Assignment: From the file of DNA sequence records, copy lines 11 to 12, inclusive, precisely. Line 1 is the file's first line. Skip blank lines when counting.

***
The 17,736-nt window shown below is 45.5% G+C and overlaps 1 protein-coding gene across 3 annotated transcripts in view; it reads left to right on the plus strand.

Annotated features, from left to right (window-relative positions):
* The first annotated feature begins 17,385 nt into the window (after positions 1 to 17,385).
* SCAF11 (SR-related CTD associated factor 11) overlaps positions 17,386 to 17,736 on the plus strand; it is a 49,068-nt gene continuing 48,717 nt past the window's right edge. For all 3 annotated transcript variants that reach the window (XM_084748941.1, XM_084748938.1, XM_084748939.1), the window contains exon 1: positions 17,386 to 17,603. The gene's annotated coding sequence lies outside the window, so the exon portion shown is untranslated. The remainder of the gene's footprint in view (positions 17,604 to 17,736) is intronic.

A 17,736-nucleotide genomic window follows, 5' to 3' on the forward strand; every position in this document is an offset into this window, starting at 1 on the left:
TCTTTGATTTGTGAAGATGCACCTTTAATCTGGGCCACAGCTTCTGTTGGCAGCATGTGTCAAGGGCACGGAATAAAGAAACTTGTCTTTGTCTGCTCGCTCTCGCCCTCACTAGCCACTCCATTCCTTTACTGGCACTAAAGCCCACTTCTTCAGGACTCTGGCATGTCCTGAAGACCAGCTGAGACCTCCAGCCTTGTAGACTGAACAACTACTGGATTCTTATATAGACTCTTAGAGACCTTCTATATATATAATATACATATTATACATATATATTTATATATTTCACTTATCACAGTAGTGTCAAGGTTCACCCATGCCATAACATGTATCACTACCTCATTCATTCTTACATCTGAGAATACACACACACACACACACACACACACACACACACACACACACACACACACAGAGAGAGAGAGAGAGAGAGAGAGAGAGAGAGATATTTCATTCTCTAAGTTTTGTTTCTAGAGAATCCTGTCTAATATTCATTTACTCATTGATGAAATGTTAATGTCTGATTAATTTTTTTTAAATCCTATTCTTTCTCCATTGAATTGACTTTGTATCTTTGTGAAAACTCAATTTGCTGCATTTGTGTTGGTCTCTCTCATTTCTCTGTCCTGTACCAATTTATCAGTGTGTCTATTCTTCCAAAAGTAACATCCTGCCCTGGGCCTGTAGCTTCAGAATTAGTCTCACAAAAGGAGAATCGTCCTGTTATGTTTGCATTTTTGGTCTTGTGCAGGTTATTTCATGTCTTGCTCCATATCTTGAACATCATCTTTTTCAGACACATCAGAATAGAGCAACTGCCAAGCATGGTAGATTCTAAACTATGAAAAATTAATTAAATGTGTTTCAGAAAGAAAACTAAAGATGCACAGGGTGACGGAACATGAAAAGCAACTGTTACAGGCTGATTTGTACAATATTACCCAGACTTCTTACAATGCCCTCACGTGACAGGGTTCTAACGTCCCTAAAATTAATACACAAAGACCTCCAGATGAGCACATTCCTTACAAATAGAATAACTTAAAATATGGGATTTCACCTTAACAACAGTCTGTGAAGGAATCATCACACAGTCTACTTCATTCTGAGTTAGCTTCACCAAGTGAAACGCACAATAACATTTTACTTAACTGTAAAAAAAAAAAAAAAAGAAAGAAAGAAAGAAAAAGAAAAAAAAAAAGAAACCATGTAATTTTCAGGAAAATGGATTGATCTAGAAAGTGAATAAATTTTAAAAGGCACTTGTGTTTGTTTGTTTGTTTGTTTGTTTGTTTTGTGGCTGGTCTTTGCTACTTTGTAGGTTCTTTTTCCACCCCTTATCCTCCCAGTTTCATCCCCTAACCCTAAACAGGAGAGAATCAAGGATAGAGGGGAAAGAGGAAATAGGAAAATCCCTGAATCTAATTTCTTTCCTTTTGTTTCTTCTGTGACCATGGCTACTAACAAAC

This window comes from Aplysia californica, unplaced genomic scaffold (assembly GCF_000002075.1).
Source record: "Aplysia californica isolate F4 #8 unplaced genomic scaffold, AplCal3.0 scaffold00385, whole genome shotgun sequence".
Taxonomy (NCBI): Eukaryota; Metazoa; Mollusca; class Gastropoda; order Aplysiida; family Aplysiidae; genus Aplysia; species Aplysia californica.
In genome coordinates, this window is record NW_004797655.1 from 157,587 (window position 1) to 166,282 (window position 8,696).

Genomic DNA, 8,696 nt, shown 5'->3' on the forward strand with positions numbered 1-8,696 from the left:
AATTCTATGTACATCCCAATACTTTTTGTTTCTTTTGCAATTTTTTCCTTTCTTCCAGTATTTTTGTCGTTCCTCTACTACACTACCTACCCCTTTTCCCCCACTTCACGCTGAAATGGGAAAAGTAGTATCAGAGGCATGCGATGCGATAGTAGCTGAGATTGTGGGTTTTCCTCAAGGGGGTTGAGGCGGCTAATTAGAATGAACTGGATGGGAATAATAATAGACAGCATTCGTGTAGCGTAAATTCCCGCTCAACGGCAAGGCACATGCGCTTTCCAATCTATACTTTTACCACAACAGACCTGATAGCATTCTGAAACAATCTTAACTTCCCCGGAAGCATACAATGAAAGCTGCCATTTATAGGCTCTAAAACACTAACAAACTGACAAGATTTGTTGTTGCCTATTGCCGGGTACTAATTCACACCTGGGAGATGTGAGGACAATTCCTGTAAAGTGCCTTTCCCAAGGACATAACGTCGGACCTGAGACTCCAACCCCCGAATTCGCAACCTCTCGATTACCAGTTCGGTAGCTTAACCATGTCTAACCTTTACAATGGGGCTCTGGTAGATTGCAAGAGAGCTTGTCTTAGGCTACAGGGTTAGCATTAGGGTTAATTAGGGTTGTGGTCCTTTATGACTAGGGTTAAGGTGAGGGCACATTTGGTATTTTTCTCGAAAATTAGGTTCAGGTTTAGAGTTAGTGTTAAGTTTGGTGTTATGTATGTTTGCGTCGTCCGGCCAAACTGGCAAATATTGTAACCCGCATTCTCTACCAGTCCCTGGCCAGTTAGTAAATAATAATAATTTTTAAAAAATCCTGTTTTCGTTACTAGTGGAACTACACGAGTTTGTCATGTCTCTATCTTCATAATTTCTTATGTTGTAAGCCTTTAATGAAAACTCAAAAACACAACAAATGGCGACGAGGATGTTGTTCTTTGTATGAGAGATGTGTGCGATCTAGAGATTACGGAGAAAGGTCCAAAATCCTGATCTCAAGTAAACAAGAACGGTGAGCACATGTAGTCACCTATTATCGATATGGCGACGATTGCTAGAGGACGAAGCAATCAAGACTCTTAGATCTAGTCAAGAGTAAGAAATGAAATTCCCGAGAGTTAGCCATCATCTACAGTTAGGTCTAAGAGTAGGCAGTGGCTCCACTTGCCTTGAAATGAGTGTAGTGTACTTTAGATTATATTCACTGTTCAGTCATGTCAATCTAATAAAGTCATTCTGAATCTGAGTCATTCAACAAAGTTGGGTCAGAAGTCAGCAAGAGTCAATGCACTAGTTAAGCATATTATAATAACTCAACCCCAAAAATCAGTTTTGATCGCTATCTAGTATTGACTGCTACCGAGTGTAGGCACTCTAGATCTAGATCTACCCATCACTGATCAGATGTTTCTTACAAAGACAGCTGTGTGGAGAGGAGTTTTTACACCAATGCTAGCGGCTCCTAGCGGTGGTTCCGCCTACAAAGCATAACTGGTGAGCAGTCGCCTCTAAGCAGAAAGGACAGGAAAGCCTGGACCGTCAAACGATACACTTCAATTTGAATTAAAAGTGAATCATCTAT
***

Genomic DNA, 8,696 nt, shown 5'->3' on the forward strand with positions numbered 1-8,696 from the left:
AATTCTATGTACATCCCAATACTTTTTGTTTCTTTTGCAATTTTTTCCTTTCTTCCAGTATTTTTGTCGTTCCTCTACTACACTACCTACCCCTTTTCCCCCACTTCACGCTGAAATGGGAAAAGTAGTATCAGAGGCATGCGATGCGATAGTAGCTGAGATTGTGGGTTTTCCTCAAGGGGGTTGAGGCGGCTAATTAGAATGAACTGGATGGGAATAATAATAGACAGCATTCGTGTAGCGTAAATTCCCGCTCAACGGCAAGGCACATGCGCTTTCCAATCTATACTTTTACCACAACAGACCTGATAGCATTCTGAAACAATCTTAACTTCCCCGGAAGCATACAATGAAAGCTGCCATTTATAGGCTCTAAAACACTAACAAACTGACAAGATTTGTTGTTGCCTATTGCCGGGTACTAATTCACACCTGGGAGATGTGAGGACAATTCCTGTAAAGTGCCTTTCCCAAGGACATAACGTCGGACCTGAGACTCCAACCCCCGAATTCGCAACCTCTCGATTACCAGTTCGGTAGCTTAACCATGTCTAACCTTTACAATGGGGCTCTGGTAGATTGCAAGAGAGCTTGTCTTAGGCTACAGGGTTAGCATTAGGGTTAATTAGGGTTGTGGTCCTTTATGACTAGGGTTAAGGTGAGGGCACATTTGGTATTTTTCTCGAAAATTAGGTTCAGGTTTAGAGTTAGTGTTAAGTTTGGTGTTATGTATGTTTGCGTCGTCCGGCCAAACTGGCAAATATTGTAACCCGCATTCTCTACCAGTCCCTGGCCAGTTAGTAAATAATAATAATTTTTAAAAAATCCTGTTTTCGTTACTAGTGGAACTACACGAGTTTGTCATGTCTCTATCTTCATAATTTCTTATGTTGTAAGCCTTTAATGAAAACTCAAAAACACAACAAATGGCGACGAGGATGTTGTTCTTTGTATGAGAGATGTGTGCGATCTAGAGATTACGGAGAAAGGTCCAAAATCCTGATCTCAAGTAAACAAGAACGGTGAGCACATGTAGTCACCTATTATCGATATGGCGACGATTGCTAGAGGACGAAGCAATCAAGACTCTTAGATCTAGTCAAGAGTAAGAAATGAAATTCCCGAGAGTTAGCCATCATCTACAGTTAGGTCTAAGAGTAGGCAGTGGCTCCACTTGCCTTGAAATGAGTGTAGTGTACTTTAGATTATATTCACTGTTCAGTCATGTCAATCTAATAAAGTCATTCTGAATCTGAGTCATTCAACAAAGTTGGGTCAGAAGTCAGCAAGAGTCAATGCACTAGTTAAGCATATTATAATAACTCAACCCCAAAAATCAGTTTTGATCGCTATCTAGTATTGACTGCTACCGAGTGTAGGCACTCTAGATCTAGATCTACCCATCACTGATCAGATGTTTCTTACAAAGACAGCTGTGTGGAGAGGAGTTTTTACACCAATGCTAGCGGCTCCTAGCGGTGGTTCCGCCTACAAAGCATAACTGGTGAGCAGTCGCCTCTAAGCAGAAAGGACAGGAAAGCCTGGACCGTCAAACGATACACTTCAATTTGAATTAAAAGTGAATCATCTAT